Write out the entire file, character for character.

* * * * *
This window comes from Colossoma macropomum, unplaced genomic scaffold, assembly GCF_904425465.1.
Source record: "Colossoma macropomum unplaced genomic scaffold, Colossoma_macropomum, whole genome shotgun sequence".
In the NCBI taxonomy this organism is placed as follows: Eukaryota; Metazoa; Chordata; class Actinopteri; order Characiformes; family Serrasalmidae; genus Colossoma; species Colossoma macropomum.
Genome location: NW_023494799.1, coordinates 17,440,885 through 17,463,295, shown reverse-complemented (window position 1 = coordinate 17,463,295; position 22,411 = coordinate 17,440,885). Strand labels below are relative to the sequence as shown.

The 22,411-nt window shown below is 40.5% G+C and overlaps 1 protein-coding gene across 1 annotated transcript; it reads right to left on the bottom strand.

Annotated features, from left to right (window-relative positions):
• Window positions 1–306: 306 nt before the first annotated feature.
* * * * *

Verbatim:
This window comes from Colossoma macropomum, unplaced genomic scaffold, assembly GCF_904425465.1.
Source record: "Colossoma macropomum unplaced genomic scaffold, Colossoma_macropomum, whole genome shotgun sequence".
In the NCBI taxonomy this organism is placed as follows: Eukaryota; Metazoa; Chordata; class Actinopteri; order Characiformes; family Serrasalmidae; genus Colossoma; species Colossoma macropomum.
Genome location: NW_023494799.1, coordinates 17,440,885 through 17,463,295, shown reverse-complemented (window position 1 = coordinate 17,463,295; position 22,411 = coordinate 17,440,885). Strand labels below are relative to the sequence as shown.

The 22,411-nt window shown below is 40.5% G+C and overlaps 1 protein-coding gene across 1 annotated transcript; it reads right to left on the bottom strand.

Annotated features, from left to right (window-relative positions):
• Window positions 1–306: 306 nt before the first annotated feature.